Hook and Ladder sighting

by admin on March 25, 2008

I was just playing over one of David Vigorito’s games in the recently concluded Foxwoods Open, and darned if he didn’t pull out the Hook and Ladder Trick! That makes him the second ChessLecturer I know of to make use of it. (The first one was Jesse Kraai, who used it to score a crucial point when he made a crucial point for his second GM norm. See my Chess Life article for further details.)

I’ll place a link to the whole game below, so that you can play it through yourself. Here is the key position. David Vigorito, also known as Fluffy, is playing White and Paul MacIntyre, a master, is Black.

White to play and win with the Hook and Ladder Trick!

There are a few interesting moments earlier in the game, too. First of all, take a look at the position on move 17, when Black plays the “precautionary” move 17. … Kh8. I’ll bet MacIntyre had no idea that he was sowing the seeds of his defeat, 20 moves later.

I remember that Andy Soltis once wrote an article in Chess Life about this move, which back in the 1800s they called “King to corner.” It’s a preparatory move that masters often play before moving the f-pawn; here, it has the additional point that if Black ever succeeds in playing … f5, … f4, and … g5, he has vacated the g8 square for his rook to help out in the kingside attack.

There’s a good lesson here about master play: Masters like to make sure that everything is in the right place before they mount an attack. But occasionally you can over-prepare. Did Black really need to play “King to corner” here? Couldn’t he just have played 17. … f5 right away? I think so. The computer thinks so. Instead, Black got distracted by other things, and he never did get around to playing … f5. Not only that, he left his King in the corner. And that turned out to have unexpectedly huge consequences later in the game.

Next interesting position:

MacIntyre has just played 22. … Qc8, forking the pawns on c4 and h3. This was a clever idea, which I think that Vigorito may have overlooked. But the way he reacts is exemplary. Yes, Black wins a pawn, but the pawn at h3 is a long way from the action on the queenside. So Vigorito plays with maximum energy to seize the initiative on that part of the board: 23. Nb5! Bxh3 24. c5! A powerful breakthrough, creating a passed pawn. Let’s compare this to the lame line that the computer comes up with: 24. Bxh3 Qxh3 25. Qa3 Nf6 26. Nc7 Rc8 27. Qxa7. Okay, White has won back his pawn, and he is going to win the pawn at b6, too. But who would you rather be in this position? With … Nxe4 and … f5 coming, I’d rather be Black. The play has shifted to the kingside, where all of Black’s pieces are focused, and Black has taken the initiative. So again, there’s a good lesson here about master chess. Winning back the pawn is a lower priority for White than taking the initiative.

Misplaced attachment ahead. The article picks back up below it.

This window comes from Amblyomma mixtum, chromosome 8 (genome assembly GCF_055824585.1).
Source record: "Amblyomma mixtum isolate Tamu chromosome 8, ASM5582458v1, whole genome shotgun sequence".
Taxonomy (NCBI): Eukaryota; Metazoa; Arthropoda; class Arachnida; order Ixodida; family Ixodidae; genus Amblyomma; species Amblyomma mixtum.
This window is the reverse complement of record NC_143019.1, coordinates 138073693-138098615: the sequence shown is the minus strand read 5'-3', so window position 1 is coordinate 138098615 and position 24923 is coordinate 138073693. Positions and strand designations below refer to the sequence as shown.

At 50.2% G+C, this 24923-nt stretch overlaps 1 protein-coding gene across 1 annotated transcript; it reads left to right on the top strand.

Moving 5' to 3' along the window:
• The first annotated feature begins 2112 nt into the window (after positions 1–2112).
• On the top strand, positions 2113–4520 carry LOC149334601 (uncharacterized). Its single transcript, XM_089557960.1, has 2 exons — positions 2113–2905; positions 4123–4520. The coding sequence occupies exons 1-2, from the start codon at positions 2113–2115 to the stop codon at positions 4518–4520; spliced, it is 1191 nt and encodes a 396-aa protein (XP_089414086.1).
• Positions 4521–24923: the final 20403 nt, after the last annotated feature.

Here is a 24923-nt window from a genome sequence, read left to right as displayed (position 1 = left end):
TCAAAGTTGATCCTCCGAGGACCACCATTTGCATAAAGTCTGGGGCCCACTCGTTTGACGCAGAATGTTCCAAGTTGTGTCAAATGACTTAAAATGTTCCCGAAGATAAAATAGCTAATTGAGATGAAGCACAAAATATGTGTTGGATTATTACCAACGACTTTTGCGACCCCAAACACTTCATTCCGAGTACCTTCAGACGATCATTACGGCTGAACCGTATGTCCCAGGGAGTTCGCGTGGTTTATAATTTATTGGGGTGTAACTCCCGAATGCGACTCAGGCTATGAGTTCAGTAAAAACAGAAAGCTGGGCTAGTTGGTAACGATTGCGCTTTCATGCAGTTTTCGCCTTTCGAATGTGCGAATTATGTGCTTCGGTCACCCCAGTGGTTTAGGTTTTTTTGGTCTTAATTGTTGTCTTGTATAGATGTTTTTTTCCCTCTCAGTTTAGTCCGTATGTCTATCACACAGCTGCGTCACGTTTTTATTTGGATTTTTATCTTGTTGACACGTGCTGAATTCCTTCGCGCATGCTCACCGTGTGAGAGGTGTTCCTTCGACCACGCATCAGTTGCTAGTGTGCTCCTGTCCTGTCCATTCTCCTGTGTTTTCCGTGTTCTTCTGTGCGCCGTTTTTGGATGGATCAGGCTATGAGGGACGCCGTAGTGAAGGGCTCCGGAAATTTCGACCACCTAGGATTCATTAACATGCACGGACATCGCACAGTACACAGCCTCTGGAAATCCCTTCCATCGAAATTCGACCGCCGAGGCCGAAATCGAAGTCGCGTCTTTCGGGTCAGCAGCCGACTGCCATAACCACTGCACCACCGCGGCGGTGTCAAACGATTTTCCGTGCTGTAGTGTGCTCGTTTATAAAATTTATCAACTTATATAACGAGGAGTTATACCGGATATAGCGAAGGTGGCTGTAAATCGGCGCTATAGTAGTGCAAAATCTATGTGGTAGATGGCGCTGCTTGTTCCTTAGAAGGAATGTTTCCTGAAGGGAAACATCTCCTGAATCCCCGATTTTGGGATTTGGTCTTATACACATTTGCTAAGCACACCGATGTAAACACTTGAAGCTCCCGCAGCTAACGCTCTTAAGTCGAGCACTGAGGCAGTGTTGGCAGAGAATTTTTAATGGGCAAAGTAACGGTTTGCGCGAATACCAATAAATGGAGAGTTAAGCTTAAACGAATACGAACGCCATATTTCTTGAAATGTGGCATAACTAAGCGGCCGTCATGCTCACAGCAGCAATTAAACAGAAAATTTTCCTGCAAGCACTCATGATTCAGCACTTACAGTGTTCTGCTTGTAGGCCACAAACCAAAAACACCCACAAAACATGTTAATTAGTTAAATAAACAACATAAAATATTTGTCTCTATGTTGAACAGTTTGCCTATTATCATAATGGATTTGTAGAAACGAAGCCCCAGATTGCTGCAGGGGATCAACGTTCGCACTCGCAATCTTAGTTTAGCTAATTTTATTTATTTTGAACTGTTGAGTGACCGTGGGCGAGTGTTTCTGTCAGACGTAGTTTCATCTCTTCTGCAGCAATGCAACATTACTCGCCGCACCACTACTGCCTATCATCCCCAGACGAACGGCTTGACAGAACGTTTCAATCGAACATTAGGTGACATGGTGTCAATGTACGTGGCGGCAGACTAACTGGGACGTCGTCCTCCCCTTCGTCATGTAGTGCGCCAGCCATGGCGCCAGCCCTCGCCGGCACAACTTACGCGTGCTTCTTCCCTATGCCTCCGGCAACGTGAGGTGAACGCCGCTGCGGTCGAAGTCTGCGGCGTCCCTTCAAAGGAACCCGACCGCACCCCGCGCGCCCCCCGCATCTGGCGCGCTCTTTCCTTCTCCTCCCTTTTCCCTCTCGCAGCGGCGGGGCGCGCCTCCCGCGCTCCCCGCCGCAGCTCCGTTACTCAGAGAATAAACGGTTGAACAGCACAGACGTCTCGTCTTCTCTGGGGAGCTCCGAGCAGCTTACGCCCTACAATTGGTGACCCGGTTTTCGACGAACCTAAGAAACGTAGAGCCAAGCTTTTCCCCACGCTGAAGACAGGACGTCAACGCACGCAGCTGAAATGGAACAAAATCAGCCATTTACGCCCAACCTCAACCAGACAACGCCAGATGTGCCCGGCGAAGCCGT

After 24. c5, the game continued 24. … bc 25. bc Bxg2 26. Kxg2, reaching the following position:

Here MacIntyre plays 26. … a6, which is the most normal-looking move in this position. Notice that 26. … dc? would free up White’s d-pawn, which becomes a “berserker pawn” in the lingo of my last ChessLecture. (Has Fluffy been listening to all of my lectures?!) White plays d6, then d7, then queens with a piece capture.

After 26. … a6, most players would probably play 27. Nxd6, but Vigorito finds one more pretty idea: 27. Na7! The knight is taboo, because of 27. … Rxa7 28. cd with a simultaneous attack on the rook and bishop. This is kind of a tricky position, because what looks to me like the “main line” actually isn’t. On 28. … Qxc1 I would have jumped at the chance to create another berserker pawn, this one moving diagonally: 29. de?! threatening 30. efQ mate! Once again, Black pays the price for his routine “King to corner” many moves earlier. Alas, the computer points out a hole in my analysis: Black does have a decent defense here: 29. … Qa3 30. deQ+ Qxf8 31. Bxa7, and the position is still quite unclear, with two rooks against a queen. Instead, the correct way for White to secure an advantage (after 28. … Qxc1) is the more prosaic 29. Rxc1, and now notice that on 29. … Rd7 30. de, Black cannot recapture with 30. … Rxe7 because of the skewer 31. Bc5! So it turns out that Black pays the price after all for his move “King to corner.” If the king were on g8, he would just be losing an exchange and the game could go on, but instead he loses a whole rook and he can resign.

MacIntyre either saw all this or was sufficiently scared that he didn’t take the knight. Instead he played 27. … Qc7, and now Vigorito played 28. Nc6 dc 29. Nxe7 Qxe7 30. Bc5 Nd6. Black has been forced into an excruciating pin. The rest of the game, up to the finishing Hook and Ladder trick, was just a merciless exploitation by White of the pin and of Black’s weak dark squares.

What an impressive tactical and strategic performance by Vigorito! As for MacIntyre, perhaps he should think twice before playing “King to corner” again …

Here is the whole game, courtesy of www.monroi.com:

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